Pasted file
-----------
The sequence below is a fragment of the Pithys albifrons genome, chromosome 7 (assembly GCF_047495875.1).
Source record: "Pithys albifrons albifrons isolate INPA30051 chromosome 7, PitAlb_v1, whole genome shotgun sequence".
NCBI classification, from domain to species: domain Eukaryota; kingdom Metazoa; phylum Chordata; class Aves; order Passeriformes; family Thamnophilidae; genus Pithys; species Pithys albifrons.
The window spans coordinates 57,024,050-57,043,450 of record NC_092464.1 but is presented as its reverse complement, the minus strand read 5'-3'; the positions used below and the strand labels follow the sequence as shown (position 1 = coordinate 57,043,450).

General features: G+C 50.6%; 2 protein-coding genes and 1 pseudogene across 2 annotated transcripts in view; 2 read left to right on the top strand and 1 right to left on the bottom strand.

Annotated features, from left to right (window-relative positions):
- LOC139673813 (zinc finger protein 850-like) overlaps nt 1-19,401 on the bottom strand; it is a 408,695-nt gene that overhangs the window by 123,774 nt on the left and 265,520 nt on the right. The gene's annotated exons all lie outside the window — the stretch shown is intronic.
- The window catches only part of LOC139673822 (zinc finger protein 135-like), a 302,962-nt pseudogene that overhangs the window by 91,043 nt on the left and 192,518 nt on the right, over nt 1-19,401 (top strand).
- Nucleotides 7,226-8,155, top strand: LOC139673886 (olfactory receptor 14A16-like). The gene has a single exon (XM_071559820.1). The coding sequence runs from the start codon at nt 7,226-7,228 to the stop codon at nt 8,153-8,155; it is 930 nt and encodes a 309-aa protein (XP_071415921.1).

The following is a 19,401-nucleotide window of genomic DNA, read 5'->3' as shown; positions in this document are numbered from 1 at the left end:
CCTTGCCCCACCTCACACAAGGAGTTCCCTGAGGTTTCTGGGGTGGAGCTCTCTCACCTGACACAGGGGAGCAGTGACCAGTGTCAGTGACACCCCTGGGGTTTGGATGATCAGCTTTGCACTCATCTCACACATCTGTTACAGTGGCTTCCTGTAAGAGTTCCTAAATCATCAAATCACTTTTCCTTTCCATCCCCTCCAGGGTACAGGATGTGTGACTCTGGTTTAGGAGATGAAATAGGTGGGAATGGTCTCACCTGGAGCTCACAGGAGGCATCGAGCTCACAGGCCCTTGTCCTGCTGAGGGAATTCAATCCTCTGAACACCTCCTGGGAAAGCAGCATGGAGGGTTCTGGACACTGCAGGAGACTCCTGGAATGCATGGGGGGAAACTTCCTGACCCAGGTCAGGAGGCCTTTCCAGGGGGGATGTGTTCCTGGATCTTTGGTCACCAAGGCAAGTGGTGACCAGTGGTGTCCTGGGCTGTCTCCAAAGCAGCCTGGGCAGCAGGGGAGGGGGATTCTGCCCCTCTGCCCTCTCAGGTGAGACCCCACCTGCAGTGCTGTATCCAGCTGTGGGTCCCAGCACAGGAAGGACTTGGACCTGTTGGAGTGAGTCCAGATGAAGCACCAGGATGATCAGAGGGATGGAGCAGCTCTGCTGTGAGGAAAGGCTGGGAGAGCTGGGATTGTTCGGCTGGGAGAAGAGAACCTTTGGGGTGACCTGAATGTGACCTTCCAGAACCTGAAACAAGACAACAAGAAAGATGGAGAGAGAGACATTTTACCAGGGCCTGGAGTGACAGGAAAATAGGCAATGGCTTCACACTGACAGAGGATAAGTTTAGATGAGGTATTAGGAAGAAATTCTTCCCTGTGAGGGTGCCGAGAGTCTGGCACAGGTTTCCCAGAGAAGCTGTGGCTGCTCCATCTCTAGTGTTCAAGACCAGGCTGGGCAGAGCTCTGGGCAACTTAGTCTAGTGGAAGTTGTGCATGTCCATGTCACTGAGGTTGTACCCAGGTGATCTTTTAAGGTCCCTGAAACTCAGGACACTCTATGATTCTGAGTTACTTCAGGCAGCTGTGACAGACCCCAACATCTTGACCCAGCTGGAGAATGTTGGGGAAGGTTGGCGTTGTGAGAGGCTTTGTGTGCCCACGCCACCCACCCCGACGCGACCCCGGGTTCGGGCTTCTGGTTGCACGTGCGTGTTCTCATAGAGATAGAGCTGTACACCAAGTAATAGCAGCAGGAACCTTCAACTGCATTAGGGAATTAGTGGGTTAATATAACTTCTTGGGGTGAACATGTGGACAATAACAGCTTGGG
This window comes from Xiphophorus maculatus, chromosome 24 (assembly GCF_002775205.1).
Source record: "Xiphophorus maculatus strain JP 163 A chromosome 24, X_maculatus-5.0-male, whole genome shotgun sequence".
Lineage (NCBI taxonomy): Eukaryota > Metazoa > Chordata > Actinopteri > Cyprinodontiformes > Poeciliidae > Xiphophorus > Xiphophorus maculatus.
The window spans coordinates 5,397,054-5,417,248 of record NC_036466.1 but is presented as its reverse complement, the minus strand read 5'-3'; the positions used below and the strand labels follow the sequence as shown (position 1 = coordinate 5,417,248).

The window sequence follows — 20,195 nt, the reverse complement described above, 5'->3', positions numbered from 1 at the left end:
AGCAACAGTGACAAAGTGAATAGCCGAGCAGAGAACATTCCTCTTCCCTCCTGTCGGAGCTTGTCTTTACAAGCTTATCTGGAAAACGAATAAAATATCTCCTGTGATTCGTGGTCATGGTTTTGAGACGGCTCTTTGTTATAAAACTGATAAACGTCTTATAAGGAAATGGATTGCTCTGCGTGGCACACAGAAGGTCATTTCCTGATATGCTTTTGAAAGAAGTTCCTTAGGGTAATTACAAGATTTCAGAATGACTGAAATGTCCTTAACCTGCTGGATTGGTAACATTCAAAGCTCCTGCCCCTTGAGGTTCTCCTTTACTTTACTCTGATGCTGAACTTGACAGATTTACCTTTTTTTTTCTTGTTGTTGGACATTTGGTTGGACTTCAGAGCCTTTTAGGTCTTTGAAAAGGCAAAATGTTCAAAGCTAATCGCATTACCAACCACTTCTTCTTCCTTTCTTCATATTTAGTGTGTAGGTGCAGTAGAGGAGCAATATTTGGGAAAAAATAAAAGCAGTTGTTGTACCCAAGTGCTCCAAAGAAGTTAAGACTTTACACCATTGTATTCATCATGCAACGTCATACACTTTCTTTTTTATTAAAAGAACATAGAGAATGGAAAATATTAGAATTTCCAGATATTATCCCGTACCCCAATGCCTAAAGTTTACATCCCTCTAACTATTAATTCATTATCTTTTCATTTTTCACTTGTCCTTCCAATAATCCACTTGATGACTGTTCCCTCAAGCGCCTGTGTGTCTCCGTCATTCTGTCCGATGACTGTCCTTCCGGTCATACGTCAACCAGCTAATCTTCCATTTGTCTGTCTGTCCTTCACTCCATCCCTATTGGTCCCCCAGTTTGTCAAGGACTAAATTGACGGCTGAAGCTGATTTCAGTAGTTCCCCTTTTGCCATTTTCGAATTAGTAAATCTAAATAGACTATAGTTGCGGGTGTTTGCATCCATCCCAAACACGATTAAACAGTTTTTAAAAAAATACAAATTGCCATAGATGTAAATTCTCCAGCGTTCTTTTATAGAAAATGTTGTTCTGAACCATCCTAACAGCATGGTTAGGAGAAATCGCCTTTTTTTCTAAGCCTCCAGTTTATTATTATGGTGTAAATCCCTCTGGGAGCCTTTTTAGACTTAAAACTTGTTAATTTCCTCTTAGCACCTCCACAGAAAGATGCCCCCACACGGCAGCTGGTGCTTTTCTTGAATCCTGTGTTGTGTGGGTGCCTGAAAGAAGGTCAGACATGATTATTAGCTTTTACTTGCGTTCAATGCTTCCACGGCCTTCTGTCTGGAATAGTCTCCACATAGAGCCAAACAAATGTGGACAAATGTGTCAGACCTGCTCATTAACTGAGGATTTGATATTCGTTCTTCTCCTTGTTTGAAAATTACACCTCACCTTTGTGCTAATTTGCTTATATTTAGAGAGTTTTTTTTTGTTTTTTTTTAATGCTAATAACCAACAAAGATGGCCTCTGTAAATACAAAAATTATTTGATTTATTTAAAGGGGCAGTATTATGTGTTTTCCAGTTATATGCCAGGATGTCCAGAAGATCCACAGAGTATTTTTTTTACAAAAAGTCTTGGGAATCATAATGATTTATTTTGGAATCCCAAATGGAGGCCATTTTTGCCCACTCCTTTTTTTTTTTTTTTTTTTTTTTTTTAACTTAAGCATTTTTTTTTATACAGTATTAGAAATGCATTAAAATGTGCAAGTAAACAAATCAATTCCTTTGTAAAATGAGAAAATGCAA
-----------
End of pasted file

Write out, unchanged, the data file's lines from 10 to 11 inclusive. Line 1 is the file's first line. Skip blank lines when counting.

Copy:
The following is a 19,401-nucleotide window of genomic DNA, read 5'->3' as shown; positions in this document are numbered from 1 at the left end:
CCTTGCCCCACCTCACACAAGGAGTTCCCTGAGGTTTCTGGGGTGGAGCTCTCTCACCTGACACAGGGGAGCAGTGACCAGTGTCAGTGACACCCCTGGGGTTTGGATGATCAGCTTTGCACTCATCTCACACATCTGTTACAGTGGCTTCCTGTAAGAGTTCCTAAATCATCAAATCACTTTTCCTTTCCATCCCCTCCAGGGTACAGGATGTGTGACTCTGGTTTAGGAGATGAAATAGGTGGGAATGGTCTCACCTGGAGCTCACAGGAGGCATCGAGCTCACAGGCCCTTGTCCTGCTGAGGGAATTCAATCCTCTGAACACCTCCTGGGAAAGCAGCATGGAGGGTTCTGGACACTGCAGGAGACTCCTGGAATGCATGGGGGGAAACTTCCTGACCCAGGTCAGGAGGCCTTTCCAGGGGGGATGTGTTCCTGGATCTTTGGTCACCAAGGCAAGTGGTGACCAGTGGTGTCCTGGGCTGTCTCCAAAGCAGCCTGGGCAGCAGGGGAGGGGGATTCTGCCCCTCTGCCCTCTCAGGTGAGACCCCACCTGCAGTGCTGTATCCAGCTGTGGGTCCCAGCACAGGAAGGACTTGGACCTGTTGGAGTGAGTCCAGATGAAGCACCAGGATGATCAGAGGGATGGAGCAGCTCTGCTGTGAGGAAAGGCTGGGAGAGCTGGGATTGTTCGGCTGGGAGAAGAGAACCTTTGGGGTGACCTGAATGTGACCTTCCAGAACCTGAAACAAGACAACAAGAAAGATGGAGAGAGAGACATTTTACCAGGGCCTGGAGTGACAGGAAAATAGGCAATGGCTTCACACTGACAGAGGATAAGTTTAGATGAGGTATTAGGAAGAAATTCTTCCCTGTGAGGGTGCCGAGAGTCTGGCACAGGTTTCCCAGAGAAGCTGTGGCTGCTCCATCTCTAGTGTTCAAGACCAGGCTGGGCAGAGCTCTGGGCAACTTAGTCTAGTGGAAGTTGTGCATGTCCATGTCACTGAGGTTGTACCCAGGTGATCTTTTAAGGTCCCTGAAACTCAGGACACTCTATGATTCTGAGTTACTTCAGGCAGCTGTGACAGACCCCAACATCTTGACCCAGCTGGAGAATGTTGGGGAAGGTTGGCGTTGTGAGAGGCTTTGTGTGCCCACGCCACCCACCCCGACGCGACCCCGGGTTCGGGCTTCTGGTTGCACGTGCGTGTTCTCATAGAGATAGAGCTGTACACCAAGTAATAGCAGCAGGAACCTTCAACTGCATTAGGGAATTAGTGGGTTAATATAACTTCTTGGGGTGAACATGTGGACAATAACAGCTTGGG